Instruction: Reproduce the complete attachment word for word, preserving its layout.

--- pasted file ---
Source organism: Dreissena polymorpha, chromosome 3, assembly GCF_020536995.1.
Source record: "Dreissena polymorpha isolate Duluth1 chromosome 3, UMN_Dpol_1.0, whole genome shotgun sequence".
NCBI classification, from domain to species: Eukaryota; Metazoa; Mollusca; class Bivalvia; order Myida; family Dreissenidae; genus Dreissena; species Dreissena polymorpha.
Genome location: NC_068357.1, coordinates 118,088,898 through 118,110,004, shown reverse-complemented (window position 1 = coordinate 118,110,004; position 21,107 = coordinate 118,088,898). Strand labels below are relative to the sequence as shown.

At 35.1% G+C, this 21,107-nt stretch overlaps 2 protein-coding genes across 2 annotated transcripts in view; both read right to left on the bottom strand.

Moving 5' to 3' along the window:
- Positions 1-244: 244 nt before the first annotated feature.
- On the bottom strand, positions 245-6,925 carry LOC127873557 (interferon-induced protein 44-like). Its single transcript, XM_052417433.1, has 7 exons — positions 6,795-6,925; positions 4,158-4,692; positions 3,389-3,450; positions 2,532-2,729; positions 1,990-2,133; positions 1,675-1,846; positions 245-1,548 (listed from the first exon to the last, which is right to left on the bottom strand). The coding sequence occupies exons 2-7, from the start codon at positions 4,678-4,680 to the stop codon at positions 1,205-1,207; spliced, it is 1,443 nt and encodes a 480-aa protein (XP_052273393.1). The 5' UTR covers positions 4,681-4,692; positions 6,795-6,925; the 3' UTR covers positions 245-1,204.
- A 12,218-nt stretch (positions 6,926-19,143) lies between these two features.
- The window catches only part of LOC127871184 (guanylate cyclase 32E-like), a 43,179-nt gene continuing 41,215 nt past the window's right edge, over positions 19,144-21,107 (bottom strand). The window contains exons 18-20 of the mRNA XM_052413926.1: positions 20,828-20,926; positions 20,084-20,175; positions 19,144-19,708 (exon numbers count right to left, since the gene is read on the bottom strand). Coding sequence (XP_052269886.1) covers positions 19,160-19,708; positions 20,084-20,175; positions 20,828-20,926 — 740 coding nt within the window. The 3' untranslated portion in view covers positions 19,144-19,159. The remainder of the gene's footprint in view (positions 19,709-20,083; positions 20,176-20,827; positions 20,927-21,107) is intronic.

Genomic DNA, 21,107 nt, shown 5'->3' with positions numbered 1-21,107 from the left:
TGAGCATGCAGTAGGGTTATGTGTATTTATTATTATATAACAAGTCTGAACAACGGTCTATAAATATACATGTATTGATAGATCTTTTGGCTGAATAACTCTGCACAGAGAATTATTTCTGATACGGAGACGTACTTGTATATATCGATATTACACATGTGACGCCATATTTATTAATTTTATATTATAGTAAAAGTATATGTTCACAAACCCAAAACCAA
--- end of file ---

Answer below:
Source organism: Dreissena polymorpha, chromosome 3, assembly GCF_020536995.1.
Source record: "Dreissena polymorpha isolate Duluth1 chromosome 3, UMN_Dpol_1.0, whole genome shotgun sequence".
NCBI classification, from domain to species: Eukaryota; Metazoa; Mollusca; class Bivalvia; order Myida; family Dreissenidae; genus Dreissena; species Dreissena polymorpha.
Genome location: NC_068357.1, coordinates 118,088,898 through 118,110,004, shown reverse-complemented (window position 1 = coordinate 118,110,004; position 21,107 = coordinate 118,088,898). Strand labels below are relative to the sequence as shown.

At 35.1% G+C, this 21,107-nt stretch overlaps 2 protein-coding genes across 2 annotated transcripts in view; both read right to left on the bottom strand.

Moving 5' to 3' along the window:
- Positions 1-244: 244 nt before the first annotated feature.
- On the bottom strand, positions 245-6,925 carry LOC127873557 (interferon-induced protein 44-like). Its single transcript, XM_052417433.1, has 7 exons — positions 6,795-6,925; positions 4,158-4,692; positions 3,389-3,450; positions 2,532-2,729; positions 1,990-2,133; positions 1,675-1,846; positions 245-1,548 (listed from the first exon to the last, which is right to left on the bottom strand). The coding sequence occupies exons 2-7, from the start codon at positions 4,678-4,680 to the stop codon at positions 1,205-1,207; spliced, it is 1,443 nt and encodes a 480-aa protein (XP_052273393.1). The 5' UTR covers positions 4,681-4,692; positions 6,795-6,925; the 3' UTR covers positions 245-1,204.
- A 12,218-nt stretch (positions 6,926-19,143) lies between these two features.
- The window catches only part of LOC127871184 (guanylate cyclase 32E-like), a 43,179-nt gene continuing 41,215 nt past the window's right edge, over positions 19,144-21,107 (bottom strand). The window contains exons 18-20 of the mRNA XM_052413926.1: positions 20,828-20,926; positions 20,084-20,175; positions 19,144-19,708 (exon numbers count right to left, since the gene is read on the bottom strand). Coding sequence (XP_052269886.1) covers positions 19,160-19,708; positions 20,084-20,175; positions 20,828-20,926 — 740 coding nt within the window. The 3' untranslated portion in view covers positions 19,144-19,159. The remainder of the gene's footprint in view (positions 19,709-20,083; positions 20,176-20,827; positions 20,927-21,107) is intronic.

Genomic DNA, 21,107 nt, shown 5'->3' with positions numbered 1-21,107 from the left:
TGAGCATGCAGTAGGGTTATGTGTATTTATTATTATATAACAAGTCTGAACAACGGTCTATAAATATACATGTATTGATAGATCTTTTGGCTGAATAACTCTGCACAGAGAATTATTTCTGATACGGAGACGTACTTGTATATATCGATATTACACATGTGACGCCATATTTATTAATTTTATATTATAGTAAAAGTATATGTTCACAAACCCAAAACCAA